‘The best Switzerland national team that has ever existed’? Murat Yakin will certainly need to proffer more evidence to back up that particular claim, despite his Swiss side starting their World Cup campaign with victory over Cameroon.
Of course, in the context of their result, Yakin will give few sh*ts that Switzerland looked unimaginative while seemingly going through the motions for large parts of their opener. Points not performance is the objective at any tournament and in that respect at least, Yakin’s are off to a flier, especially given the difficulty any side might have in progressing from Group G.
Perhaps they are primed to build through the tournament, with Brazil next and Serbia up last before Switzerland anticipate a fifth knockout stage in their last six tournaments. Best ever or not, they will have to be much better when they meet the favourites and another side strongly fancied to be this year’s dark horses.
Indeed, in a drab first half against Cameroon, Switzerland were very much second best. Yakin’s side managed not a shot on target with their only two attempts of note coming from left-wing corners. In contrast, Cameroon wasted two glorious early opportunities as they sought to rattle the best defence in European qualifying.
That was as good as it got for Cameroon. After the break, they faded, perhaps deflated after going behind as a consequence of the game’s first and only real moment of fluidity.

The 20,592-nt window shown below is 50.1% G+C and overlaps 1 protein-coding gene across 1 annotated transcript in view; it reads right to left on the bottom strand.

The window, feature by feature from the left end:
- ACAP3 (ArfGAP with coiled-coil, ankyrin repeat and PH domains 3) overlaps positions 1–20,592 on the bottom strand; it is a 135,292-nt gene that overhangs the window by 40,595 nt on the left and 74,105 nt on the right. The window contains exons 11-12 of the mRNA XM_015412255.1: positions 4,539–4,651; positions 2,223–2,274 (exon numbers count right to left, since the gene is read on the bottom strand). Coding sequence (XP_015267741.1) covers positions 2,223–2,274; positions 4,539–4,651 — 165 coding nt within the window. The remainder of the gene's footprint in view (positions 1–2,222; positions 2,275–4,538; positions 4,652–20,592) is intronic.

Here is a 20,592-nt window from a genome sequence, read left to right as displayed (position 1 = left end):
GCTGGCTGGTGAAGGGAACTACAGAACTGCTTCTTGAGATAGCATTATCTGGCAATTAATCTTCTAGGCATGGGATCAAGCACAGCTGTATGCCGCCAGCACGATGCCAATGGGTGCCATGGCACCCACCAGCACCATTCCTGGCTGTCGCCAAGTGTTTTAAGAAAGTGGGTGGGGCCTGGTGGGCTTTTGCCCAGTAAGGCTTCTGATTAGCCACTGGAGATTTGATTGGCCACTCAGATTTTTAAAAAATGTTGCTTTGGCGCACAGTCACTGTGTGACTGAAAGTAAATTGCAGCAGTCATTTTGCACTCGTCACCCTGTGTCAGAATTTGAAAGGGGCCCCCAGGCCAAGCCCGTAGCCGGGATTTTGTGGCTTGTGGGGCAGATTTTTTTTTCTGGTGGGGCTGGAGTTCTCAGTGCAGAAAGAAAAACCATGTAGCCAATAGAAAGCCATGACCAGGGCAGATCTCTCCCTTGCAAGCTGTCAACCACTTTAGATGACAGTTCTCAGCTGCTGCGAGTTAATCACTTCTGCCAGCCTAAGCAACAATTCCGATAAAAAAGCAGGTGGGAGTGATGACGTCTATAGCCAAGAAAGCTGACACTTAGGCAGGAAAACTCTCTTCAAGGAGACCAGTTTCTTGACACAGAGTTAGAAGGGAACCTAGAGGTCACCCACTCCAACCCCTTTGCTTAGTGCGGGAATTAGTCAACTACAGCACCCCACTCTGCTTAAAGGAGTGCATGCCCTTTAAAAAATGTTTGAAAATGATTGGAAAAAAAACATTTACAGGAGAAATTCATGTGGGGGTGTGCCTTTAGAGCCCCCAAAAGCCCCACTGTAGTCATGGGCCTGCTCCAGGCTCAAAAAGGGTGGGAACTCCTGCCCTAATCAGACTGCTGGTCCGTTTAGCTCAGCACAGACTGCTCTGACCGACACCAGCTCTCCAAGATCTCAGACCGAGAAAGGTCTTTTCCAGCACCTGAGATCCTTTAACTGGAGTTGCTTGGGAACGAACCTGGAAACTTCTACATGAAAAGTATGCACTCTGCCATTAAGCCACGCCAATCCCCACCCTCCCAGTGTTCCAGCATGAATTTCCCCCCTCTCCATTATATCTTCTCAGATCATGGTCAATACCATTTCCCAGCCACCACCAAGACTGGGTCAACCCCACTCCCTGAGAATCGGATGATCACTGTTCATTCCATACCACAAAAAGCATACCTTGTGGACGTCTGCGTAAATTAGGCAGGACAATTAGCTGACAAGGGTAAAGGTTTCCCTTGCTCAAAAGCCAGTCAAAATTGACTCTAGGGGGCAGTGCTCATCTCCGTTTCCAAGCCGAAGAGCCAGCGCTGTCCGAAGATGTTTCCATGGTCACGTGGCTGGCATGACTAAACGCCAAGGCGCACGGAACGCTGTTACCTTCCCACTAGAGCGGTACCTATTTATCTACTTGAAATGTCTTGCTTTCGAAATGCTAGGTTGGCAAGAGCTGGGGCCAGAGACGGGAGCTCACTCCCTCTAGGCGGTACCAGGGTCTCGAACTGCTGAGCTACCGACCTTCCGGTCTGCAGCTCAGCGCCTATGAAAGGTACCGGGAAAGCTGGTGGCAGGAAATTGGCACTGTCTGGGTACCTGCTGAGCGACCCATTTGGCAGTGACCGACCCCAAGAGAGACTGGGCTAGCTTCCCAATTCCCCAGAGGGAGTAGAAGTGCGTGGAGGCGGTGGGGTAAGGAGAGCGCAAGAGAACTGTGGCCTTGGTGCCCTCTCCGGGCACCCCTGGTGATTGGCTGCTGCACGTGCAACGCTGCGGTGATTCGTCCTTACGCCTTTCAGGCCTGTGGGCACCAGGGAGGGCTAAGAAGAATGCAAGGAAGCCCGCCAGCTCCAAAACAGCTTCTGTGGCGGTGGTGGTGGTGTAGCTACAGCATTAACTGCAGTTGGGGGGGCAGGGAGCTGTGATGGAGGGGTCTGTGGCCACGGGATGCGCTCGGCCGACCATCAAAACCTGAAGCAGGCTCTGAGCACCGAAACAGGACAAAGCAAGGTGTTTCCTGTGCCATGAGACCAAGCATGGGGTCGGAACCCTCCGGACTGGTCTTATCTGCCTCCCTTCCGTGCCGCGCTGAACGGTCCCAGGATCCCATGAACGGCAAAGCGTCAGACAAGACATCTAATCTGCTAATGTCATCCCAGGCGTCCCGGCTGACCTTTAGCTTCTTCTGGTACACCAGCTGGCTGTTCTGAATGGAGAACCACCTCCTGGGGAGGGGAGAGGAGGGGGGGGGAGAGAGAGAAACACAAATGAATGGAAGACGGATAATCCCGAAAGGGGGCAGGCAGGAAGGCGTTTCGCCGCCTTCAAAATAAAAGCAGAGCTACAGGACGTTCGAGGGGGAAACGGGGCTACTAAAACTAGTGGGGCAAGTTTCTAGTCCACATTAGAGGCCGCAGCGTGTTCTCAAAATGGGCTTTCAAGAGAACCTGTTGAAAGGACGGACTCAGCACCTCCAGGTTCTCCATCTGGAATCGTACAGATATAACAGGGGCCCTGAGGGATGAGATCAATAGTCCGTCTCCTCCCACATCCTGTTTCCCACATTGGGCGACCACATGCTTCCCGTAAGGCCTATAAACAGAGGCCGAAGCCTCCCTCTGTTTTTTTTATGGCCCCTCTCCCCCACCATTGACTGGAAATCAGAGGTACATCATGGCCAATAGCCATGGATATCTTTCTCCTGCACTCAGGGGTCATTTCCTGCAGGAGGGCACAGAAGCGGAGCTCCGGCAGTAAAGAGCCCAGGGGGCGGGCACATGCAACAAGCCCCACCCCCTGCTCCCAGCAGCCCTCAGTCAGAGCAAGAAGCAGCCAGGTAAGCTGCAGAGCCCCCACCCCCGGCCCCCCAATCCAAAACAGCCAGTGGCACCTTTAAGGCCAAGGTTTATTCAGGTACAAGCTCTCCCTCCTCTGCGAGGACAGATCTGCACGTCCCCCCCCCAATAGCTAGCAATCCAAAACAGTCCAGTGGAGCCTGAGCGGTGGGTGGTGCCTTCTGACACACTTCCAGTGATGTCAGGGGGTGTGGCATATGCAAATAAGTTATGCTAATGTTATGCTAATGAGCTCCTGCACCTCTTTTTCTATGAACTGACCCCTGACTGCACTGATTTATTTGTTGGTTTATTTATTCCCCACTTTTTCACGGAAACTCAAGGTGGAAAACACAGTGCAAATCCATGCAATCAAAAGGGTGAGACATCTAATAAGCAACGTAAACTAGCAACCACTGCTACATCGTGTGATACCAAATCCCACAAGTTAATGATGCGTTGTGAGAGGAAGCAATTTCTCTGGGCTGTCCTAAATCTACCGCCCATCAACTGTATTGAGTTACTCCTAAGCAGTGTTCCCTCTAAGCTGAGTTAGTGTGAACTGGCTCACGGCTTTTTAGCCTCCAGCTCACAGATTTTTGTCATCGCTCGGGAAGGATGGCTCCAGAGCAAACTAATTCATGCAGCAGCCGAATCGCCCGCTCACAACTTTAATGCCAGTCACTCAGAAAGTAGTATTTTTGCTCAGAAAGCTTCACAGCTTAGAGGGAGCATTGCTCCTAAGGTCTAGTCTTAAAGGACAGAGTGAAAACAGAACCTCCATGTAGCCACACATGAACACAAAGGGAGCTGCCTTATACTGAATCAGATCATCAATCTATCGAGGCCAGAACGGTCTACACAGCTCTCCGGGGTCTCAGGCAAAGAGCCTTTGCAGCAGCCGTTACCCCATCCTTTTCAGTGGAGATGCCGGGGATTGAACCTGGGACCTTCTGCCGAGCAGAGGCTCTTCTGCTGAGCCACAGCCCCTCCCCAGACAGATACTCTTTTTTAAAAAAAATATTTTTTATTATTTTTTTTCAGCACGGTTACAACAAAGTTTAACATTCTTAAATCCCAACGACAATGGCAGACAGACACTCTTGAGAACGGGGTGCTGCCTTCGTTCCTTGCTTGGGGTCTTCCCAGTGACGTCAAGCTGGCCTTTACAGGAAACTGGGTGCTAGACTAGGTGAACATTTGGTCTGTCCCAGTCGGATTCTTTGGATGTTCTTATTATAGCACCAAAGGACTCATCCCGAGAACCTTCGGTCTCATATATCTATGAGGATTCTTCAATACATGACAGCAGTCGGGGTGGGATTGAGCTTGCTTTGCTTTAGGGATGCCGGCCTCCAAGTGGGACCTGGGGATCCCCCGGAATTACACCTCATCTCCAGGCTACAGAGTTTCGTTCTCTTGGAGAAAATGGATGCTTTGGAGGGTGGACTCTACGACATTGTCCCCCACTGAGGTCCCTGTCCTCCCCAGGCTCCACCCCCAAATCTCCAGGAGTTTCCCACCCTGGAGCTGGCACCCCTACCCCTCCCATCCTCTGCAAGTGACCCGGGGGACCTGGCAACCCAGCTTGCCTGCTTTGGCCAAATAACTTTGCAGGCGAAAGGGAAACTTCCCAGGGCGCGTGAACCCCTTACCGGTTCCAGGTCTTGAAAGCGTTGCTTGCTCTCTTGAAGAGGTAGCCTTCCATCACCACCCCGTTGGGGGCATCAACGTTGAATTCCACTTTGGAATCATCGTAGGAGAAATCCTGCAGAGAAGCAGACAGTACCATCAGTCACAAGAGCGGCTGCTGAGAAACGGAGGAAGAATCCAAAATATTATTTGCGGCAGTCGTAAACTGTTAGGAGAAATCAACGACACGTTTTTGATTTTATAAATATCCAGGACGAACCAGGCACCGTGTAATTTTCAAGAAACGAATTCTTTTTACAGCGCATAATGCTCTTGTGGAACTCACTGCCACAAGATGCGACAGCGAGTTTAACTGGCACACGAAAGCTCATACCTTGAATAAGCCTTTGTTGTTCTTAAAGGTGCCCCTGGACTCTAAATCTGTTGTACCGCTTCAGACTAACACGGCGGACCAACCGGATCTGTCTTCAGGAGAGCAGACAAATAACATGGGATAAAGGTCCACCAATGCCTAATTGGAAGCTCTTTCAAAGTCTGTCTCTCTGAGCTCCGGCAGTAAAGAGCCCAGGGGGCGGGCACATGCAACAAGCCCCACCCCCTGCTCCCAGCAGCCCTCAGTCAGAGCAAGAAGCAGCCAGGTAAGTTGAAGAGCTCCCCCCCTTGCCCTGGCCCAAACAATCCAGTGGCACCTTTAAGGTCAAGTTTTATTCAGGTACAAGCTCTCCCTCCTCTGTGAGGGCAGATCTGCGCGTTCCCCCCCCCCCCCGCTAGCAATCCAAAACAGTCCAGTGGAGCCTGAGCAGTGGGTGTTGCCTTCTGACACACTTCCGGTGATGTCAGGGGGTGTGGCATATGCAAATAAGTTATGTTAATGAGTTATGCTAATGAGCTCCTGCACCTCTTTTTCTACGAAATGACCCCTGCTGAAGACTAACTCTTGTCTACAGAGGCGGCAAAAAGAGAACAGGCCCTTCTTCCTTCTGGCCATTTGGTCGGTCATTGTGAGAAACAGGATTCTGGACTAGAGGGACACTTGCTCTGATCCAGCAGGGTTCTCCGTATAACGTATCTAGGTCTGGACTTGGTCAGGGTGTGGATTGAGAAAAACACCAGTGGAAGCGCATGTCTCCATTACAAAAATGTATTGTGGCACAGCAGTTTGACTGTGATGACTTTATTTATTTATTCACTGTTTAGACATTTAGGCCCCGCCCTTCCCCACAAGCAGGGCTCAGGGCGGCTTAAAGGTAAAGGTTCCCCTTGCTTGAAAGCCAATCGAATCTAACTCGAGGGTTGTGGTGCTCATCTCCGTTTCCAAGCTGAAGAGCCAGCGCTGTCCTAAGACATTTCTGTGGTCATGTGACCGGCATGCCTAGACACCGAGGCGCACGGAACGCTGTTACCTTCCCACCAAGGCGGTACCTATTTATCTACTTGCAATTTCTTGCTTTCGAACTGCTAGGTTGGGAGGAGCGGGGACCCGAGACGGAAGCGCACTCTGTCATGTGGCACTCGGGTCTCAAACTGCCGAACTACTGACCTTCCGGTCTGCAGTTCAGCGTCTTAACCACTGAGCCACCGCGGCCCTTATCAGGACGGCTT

Despite Cameroon retreating into their well-rehearsed 4-5-1, Switzerland built from the back, switching the play from left to right with a sequence of quick, penetrative passing. The most crucial contribution, before Breel Embolo’s finish, came courtesy of 2023 Ballon d’Or nominee Granit Xhaka, who broke the Cameroon line with a fizzed pass into the feet of Remo Freuler. From there, it was on for Xherdan Shaqiri to put it on a plate, yet again for Switzerland. Shaqiri has now had a hand in half of his nation’s 24 goals in the last four major tournaments.
The cut-back, behind a flatfooted Cameroon defence, made it so that Embolo could hardly miss. The Monaco striker was a reluctant match-winner, with Embolo offering a lesser-spotted muted celebration on the international stage. Against the country of his birth, we can forgive him for that. #Respect. The most shocking aspect of Embolo’s goal was the caption that showed him to still be 25 years old; he must have been about eight when he was first linked with Manchester United.
Having achieved the breakthrough, Switzerland found themselves under little threat whatsoever. Cameroon mustered little in the way of a fightback, with Yakin’s back four waving off Eric Choupo-Moting before pocketing his replacement, Vincent Aboubakar. Rather than bare their teeth in the chase for an equaliser, the Indomitable Lions sloped off away while suffering for their seventh successive defeat at a World Cup finals. If they go down to Serbia and Brazil, certainly not unlikely given their second-half performance, then Rigobert Song’s side will equal Mexico’s record for the longest losing streak.
Switzerland must improve, Yakin will be certain they will, and it is easy to believe him. Thursday’s team, with an average age closer to 29 than 28, was their second-oldest starting XI ever at the World Cup. Eight of them started their quarter-final defeat to Spain at the European Championship, with Xhaka only missing that defeat through suspension.
The Swiss want for neither experience nor a solid foundation, two things that could take them far. But, despite this crucial win, they will need to offer a far greater threat going forward to avoid the risk of being the odd ones out in Group G.
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